Boone - the Early Years
CopyrightÂ© 2016 by Ernest Bywater
This story is a bit different to what I usually write. It’s written in US English spelling because all of the characters, and thus the narrator too, are US born characters. It’s set in the mid 1800s, but I’m not going to use the slang and speech style of the period, mainly due to the story covering a number of dialect areas where I’ve not the knowledge or the experience to get them all correct. Rather than get it all wrong I think it’s better to just write it using today’s English, and to warn you all about it first.
There is one chapter I expect some people will be upset about what I have to say in it. Part of it is from the information in original source documents of the time, and part of it is from the analysis of the source records by later historians. Some parts are a rephrasing of the opinions of people from that time, or later, as stated in the documents written by them. There are a few straight forward facts, and they’re presented as facts in some of the story dialogue of those discussing the events of the time. Over the years these facts have been interpreted in many ways by a lot of different people, usually their interpretation is biased toward their personal belief. The way I present them is my opinion of how they should be interpreted, and it is as valid as any other interpretation. So, please, if you disagree with some of the points made about the old politics in the story don’t send me an email claiming I’m wrong. Just accept it’s my opinion and you disagree with it.
The reason for including the political discussion is to provide a solid background for how some of the characters think and act in a way different to how some people would expect them to. It’s there to tell you why some act one way and some act another, due to the depth of their feelings about the differences of their opinions on those matters. It’s also there because the politics shaped the way events happened at that time.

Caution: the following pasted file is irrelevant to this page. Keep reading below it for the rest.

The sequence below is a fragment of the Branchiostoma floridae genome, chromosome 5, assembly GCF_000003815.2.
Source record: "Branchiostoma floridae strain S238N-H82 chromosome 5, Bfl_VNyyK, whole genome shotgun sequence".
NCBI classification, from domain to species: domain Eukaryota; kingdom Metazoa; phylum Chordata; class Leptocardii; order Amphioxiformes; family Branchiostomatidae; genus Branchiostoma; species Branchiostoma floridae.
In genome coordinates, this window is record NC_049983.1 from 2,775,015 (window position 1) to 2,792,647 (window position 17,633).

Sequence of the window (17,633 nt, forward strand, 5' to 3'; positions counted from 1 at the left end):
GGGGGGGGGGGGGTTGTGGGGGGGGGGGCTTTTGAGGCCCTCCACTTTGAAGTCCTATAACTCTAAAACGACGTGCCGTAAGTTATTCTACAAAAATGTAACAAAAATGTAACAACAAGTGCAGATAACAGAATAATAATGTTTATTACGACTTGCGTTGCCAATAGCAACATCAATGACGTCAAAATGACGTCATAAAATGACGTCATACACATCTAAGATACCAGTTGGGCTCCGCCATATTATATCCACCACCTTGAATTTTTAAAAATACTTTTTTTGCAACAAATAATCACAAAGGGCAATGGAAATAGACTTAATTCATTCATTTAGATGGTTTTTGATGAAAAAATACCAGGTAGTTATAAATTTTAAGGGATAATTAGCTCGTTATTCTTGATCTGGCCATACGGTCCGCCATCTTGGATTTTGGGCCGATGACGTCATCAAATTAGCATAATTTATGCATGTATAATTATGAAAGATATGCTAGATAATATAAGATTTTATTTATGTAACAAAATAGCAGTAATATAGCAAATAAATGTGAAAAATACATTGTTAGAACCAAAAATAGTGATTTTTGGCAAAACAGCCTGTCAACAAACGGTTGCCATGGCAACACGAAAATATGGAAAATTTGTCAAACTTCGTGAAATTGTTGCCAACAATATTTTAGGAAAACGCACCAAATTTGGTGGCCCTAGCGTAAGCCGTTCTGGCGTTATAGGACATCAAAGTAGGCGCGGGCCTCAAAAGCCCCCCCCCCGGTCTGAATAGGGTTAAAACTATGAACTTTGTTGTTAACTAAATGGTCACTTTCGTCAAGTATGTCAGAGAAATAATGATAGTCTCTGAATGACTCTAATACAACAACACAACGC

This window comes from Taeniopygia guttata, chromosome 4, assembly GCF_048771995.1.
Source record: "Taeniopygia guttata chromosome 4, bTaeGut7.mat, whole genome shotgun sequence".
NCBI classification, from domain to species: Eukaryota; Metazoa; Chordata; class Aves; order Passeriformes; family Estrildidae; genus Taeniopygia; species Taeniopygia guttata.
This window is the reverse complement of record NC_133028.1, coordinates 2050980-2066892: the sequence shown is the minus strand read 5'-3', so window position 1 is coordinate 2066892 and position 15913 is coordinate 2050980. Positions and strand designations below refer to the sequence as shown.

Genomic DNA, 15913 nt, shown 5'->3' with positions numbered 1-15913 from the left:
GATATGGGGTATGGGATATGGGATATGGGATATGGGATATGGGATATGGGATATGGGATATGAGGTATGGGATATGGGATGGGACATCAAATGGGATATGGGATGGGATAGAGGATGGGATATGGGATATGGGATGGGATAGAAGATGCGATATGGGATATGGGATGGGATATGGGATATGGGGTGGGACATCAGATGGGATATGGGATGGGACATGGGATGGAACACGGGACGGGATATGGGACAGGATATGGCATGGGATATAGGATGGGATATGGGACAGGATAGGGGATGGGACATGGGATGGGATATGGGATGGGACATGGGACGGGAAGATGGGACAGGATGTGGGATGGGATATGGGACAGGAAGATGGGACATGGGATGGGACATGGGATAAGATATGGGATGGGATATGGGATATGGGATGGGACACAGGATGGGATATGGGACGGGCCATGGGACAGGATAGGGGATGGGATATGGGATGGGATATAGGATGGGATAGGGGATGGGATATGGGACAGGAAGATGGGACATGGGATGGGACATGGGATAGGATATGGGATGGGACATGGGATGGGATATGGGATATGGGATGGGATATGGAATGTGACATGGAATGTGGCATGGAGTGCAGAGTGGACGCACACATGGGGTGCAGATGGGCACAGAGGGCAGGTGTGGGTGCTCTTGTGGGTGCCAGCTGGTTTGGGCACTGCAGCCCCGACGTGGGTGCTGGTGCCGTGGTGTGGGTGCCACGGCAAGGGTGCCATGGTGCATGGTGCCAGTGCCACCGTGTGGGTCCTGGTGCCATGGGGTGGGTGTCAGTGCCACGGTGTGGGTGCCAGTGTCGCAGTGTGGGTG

The story starts in Lexington, Virginia, USA, and it stays there until they move to Harrisburg, Pennsylvania, while on the way to go west. Then the story moves west. I’ve made a point to include the states when I mention most towns because one of my editors had some confusion as to what states the characters were in due to towns of similar names in a number of different states, so the state is in the narrative with the town.
Cowboys and Guns
There’s a lot of authenticated information about how people lived and worked in what most people call the ‘Old West’ and the ‘Wild West,’ the names for the states and territories between the USA Rocky Mountain and Appalachian Mountain ranges during the nineteenth century. But most people only know what’s in the books and films about the era.
The majority of what you see in the Hollywood shows and films on Cowboys and the Wild West relates to a couple of episodes in limited areas and small time-frames of the nineteenth century USA. There were some hired guns and fast guns, but not many. Violence did occur from time to time, usually with robbers attacking travelers, stagecoaches, and the local small town banks - not the government recognized banks in cities. In the towns and cities few people wore guns, and outside of them most people had guns handy. People were armed with knives, shotguns, or rifles for use against dangerous animals and bandits. A lot of the people who spent most of their time on horseback did carry handguns, usually it was in a holster on the saddle in the same way a rifle is carried. Thus the rider was able to quickly draw the handgun to shoot something nearby while on horseback when attacked by wildlife, the main reason for having the gun. Usually it’s an older pistol because older guns were much cheaper than new ones, and all guns were expensive. A rifle for hunting was where the people spent the most money on new guns. Some towns had local laws against people wearing handguns within the town limits, and most of the people obeyed the laws. Thus the shootouts we see in books and films were very rare in real life while roadside robberies were much more common events. A lot of law officers of the era carried shotguns to intimidate people, which they did. The few people who wore a handgun in a belt holster were most often criminals or lawmen or hired guards, because few honest men had a reason to carry a handgun on them all of the time. A few people did go armed for their own protection, and many such men had previously worked as hired guards or lawmen, but not all of them. Most people of wealth also went armed, but they usually carried a smaller caliber concealed handgun or a knife.
This story unfolds against this background and not the Hollywood version of the era. Here most armed crime happened outside of towns.